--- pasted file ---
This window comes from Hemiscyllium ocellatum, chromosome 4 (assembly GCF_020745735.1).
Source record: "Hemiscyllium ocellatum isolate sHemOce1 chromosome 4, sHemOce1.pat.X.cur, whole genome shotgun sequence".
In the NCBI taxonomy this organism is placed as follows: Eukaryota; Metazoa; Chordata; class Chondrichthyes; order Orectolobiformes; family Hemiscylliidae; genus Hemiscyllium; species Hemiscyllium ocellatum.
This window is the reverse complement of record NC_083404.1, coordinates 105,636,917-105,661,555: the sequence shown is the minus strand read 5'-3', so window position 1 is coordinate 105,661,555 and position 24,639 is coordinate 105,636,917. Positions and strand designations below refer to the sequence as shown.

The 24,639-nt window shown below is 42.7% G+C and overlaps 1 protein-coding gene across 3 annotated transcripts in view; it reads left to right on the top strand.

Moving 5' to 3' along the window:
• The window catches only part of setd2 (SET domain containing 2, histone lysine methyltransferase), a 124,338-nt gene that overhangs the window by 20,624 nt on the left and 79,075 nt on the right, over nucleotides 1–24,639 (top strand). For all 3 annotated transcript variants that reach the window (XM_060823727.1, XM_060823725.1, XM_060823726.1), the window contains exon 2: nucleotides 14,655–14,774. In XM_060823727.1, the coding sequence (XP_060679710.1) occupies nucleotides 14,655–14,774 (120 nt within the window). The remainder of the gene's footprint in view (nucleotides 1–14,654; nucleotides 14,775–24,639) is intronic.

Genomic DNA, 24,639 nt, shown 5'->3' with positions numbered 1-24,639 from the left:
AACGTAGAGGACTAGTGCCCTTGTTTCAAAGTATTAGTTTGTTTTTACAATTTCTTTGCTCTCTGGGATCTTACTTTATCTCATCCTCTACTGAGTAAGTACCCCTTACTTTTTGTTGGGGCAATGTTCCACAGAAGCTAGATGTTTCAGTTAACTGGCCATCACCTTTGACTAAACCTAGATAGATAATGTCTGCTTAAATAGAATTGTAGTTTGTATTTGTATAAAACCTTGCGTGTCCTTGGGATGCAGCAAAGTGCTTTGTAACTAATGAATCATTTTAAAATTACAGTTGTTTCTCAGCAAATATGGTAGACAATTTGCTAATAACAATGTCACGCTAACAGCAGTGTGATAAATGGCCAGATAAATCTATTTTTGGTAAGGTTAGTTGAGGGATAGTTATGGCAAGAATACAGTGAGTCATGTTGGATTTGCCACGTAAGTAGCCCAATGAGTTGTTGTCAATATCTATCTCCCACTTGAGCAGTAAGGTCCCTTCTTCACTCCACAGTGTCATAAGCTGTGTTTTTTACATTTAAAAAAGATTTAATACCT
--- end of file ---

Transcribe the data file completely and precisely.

This window comes from Hemiscyllium ocellatum, chromosome 4 (assembly GCF_020745735.1).
Source record: "Hemiscyllium ocellatum isolate sHemOce1 chromosome 4, sHemOce1.pat.X.cur, whole genome shotgun sequence".
In the NCBI taxonomy this organism is placed as follows: Eukaryota; Metazoa; Chordata; class Chondrichthyes; order Orectolobiformes; family Hemiscylliidae; genus Hemiscyllium; species Hemiscyllium ocellatum.
This window is the reverse complement of record NC_083404.1, coordinates 105,636,917-105,661,555: the sequence shown is the minus strand read 5'-3', so window position 1 is coordinate 105,661,555 and position 24,639 is coordinate 105,636,917. Positions and strand designations below refer to the sequence as shown.

The 24,639-nt window shown below is 42.7% G+C and overlaps 1 protein-coding gene across 3 annotated transcripts in view; it reads left to right on the top strand.

Moving 5' to 3' along the window:
• The window catches only part of setd2 (SET domain containing 2, histone lysine methyltransferase), a 124,338-nt gene that overhangs the window by 20,624 nt on the left and 79,075 nt on the right, over nucleotides 1–24,639 (top strand). For all 3 annotated transcript variants that reach the window (XM_060823727.1, XM_060823725.1, XM_060823726.1), the window contains exon 2: nucleotides 14,655–14,774. In XM_060823727.1, the coding sequence (XP_060679710.1) occupies nucleotides 14,655–14,774 (120 nt within the window). The remainder of the gene's footprint in view (nucleotides 1–14,654; nucleotides 14,775–24,639) is intronic.

Genomic DNA, 24,639 nt, shown 5'->3' with positions numbered 1-24,639 from the left:
AACGTAGAGGACTAGTGCCCTTGTTTCAAAGTATTAGTTTGTTTTTACAATTTCTTTGCTCTCTGGGATCTTACTTTATCTCATCCTCTACTGAGTAAGTACCCCTTACTTTTTGTTGGGGCAATGTTCCACAGAAGCTAGATGTTTCAGTTAACTGGCCATCACCTTTGACTAAACCTAGATAGATAATGTCTGCTTAAATAGAATTGTAGTTTGTATTTGTATAAAACCTTGCGTGTCCTTGGGATGCAGCAAAGTGCTTTGTAACTAATGAATCATTTTAAAATTACAGTTGTTTCTCAGCAAATATGGTAGACAATTTGCTAATAACAATGTCACGCTAACAGCAGTGTGATAAATGGCCAGATAAATCTATTTTTGGTAAGGTTAGTTGAGGGATAGTTATGGCAAGAATACAGTGAGTCATGTTGGATTTGCCACGTAAGTAGCCCAATGAGTTGTTGTCAATATCTATCTCCCACTTGAGCAGTAAGGTCCCTTCTTCACTCCACAGTGTCATAAGCTGTGTTTTTTACATTTAAAAAAGATTTAATACCT